11
April
2016

AAP Addresses Online Infringement in Filing to the Copyright Office

The online ecosystem today is much more active, diverse and complicated than Congress could have anticipated when the DMCA was enacted, and the assumptions underlying the statutory framework for promoting  online distribution of works of creative expression with the good-faith cooperation of Internet service providers is seriously in need of re-examination and targeted revision.
Allan Adler, General Counsel & Vice President of Government Affairs

AAP recently filed comments for the Copyright Office’s Study of Section 512 of the Copyright Act, the section of the law that Congress enacted in 1998 to facilitate cooperation between Internet service providers and copyright owners in combatting online infringement of copyrighted works. The comments address topics relevant to publishers and those working within the creative industries, including the responsibilities of internet service providers and the effectiveness of the DMCA notice-and-takedown process.

The study comes at a pivotal time where the burden of addressing online copyright infringement is disproportionately on the shoulders of creators and copyright owners of all sizes. Some of the most important points that AAP made are:

  • Sites that set their business model to profit from the infringement of individual users should not benefit from the limited liability that rightfully shields neutral legitimate internet service providers.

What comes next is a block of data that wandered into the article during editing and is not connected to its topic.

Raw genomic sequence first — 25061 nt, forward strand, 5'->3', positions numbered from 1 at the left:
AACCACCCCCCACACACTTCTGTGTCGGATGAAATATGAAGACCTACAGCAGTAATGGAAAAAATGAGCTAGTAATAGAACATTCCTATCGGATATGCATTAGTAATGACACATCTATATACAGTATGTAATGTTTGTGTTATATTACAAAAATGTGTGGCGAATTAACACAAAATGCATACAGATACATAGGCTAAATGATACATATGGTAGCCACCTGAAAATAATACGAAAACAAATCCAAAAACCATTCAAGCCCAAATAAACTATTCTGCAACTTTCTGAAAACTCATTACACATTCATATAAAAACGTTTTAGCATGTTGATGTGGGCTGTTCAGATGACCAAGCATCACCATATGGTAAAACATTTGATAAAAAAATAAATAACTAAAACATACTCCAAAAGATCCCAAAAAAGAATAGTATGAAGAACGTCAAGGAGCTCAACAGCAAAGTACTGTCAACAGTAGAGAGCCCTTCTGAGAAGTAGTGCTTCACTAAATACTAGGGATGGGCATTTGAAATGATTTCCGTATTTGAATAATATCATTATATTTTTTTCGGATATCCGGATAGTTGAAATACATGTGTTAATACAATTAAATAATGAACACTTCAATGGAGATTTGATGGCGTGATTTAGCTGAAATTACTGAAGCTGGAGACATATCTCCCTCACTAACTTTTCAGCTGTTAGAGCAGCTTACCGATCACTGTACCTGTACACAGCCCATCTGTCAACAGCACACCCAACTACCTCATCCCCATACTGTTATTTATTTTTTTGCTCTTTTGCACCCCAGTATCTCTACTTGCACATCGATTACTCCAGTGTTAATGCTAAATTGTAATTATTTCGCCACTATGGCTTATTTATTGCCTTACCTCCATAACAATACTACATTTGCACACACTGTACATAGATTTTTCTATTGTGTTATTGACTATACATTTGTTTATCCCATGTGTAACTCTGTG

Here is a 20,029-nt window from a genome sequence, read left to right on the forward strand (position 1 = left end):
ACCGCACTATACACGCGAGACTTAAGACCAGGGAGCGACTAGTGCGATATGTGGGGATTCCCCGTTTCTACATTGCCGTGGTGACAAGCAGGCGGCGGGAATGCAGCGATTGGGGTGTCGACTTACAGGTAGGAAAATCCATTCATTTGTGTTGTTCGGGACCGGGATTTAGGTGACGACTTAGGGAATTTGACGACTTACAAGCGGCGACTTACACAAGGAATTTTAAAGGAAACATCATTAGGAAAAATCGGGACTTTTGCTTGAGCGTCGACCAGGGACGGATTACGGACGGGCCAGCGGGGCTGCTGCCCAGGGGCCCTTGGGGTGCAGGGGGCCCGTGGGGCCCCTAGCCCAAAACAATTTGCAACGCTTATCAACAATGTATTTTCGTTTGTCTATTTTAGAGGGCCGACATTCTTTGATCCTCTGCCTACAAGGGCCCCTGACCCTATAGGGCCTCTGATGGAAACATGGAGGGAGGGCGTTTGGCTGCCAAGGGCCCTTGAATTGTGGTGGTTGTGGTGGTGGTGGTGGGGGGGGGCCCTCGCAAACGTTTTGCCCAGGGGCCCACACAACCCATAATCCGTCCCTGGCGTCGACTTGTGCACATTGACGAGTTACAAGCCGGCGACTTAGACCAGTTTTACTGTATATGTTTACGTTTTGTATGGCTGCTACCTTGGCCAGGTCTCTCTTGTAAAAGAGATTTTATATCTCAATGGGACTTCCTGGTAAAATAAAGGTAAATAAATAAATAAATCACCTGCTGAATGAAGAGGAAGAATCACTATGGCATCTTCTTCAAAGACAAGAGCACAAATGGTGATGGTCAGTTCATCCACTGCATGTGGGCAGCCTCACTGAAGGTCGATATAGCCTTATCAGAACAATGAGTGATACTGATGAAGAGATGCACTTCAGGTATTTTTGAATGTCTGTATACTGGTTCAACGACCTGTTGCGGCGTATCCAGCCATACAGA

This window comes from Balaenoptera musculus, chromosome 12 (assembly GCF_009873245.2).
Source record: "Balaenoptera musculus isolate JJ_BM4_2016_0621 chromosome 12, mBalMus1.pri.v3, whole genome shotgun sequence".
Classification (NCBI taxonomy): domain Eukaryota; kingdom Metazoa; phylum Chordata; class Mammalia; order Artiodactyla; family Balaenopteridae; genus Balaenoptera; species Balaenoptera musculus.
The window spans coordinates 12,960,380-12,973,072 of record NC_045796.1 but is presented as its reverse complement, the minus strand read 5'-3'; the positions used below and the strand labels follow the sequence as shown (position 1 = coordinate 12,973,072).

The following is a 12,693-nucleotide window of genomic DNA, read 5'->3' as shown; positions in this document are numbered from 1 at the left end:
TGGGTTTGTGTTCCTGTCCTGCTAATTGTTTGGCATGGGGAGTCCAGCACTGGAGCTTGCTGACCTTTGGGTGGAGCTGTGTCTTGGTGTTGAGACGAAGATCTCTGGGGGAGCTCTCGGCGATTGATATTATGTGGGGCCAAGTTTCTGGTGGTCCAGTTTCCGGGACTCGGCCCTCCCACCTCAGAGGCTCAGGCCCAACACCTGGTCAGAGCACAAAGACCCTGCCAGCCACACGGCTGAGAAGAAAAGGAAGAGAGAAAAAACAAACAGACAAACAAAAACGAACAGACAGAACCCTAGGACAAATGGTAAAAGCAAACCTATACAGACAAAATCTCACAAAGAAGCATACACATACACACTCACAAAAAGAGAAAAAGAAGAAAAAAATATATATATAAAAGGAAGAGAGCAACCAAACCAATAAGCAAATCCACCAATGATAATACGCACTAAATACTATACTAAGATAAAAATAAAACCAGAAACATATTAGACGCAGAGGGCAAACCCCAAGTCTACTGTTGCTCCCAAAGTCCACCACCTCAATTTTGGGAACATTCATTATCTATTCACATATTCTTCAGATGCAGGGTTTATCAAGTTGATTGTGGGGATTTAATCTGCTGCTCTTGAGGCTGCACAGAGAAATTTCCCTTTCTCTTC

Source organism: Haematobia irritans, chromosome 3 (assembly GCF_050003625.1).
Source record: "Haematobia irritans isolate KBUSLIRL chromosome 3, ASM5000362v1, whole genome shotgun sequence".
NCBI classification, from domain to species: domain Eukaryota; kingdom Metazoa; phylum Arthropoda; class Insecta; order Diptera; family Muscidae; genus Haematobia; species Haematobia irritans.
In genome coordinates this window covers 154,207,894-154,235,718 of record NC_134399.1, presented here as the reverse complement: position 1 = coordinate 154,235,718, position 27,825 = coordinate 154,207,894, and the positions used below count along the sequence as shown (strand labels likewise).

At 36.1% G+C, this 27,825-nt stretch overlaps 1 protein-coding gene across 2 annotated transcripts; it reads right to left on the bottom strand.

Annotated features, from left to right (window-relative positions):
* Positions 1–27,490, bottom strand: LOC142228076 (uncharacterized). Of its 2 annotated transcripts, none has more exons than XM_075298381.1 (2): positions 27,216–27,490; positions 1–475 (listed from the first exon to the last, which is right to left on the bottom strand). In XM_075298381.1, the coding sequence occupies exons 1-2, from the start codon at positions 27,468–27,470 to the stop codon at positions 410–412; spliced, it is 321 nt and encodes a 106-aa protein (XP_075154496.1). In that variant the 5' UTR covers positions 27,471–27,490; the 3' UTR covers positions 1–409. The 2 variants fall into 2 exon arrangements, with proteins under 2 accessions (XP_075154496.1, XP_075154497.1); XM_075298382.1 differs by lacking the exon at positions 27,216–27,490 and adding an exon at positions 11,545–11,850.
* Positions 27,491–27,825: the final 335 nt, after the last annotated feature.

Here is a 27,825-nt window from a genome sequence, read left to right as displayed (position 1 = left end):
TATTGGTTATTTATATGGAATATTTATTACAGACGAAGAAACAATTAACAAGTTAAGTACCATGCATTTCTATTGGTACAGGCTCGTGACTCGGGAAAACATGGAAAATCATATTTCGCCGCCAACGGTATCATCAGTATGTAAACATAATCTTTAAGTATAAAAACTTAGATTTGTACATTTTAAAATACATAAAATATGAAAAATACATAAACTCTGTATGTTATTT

• The notice and takedown system is only one of the tools that Congress provided in Section 512 of the Digital Millennium Copyright Act (DMCA) to address online copyright infringement. Some of these tools require the active cooperation of service providers in exchange for limiting their liability for infringements by their users on their sites or systems.
  • The ballooning number of notices that copyright owners are sending and that service providers are processing reveals the DMCA is not functioning effectively to limit online infringements.
  • Technology-based solutions, such as digital fingerprints and filters, are available for service providers to play a more active role in addressing online infringement accurately and effectively.

“The online ecosystem today is much more active, diverse and complicated than Congress could have anticipated when the DMCA was enacted, and the assumptions underlying the statutory framework for promoting online distribution of works of creative expression with the good-faith cooperation of Internet service providers is seriously in need of re-examination and targeted revision,” said Allan Adler, General Counsel & Vice President of Government Affairs at AAP. “We’re grateful for the opportunity to participate in the study, and hope that the process helps create a more effective system.”

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Marisa Bluestone*
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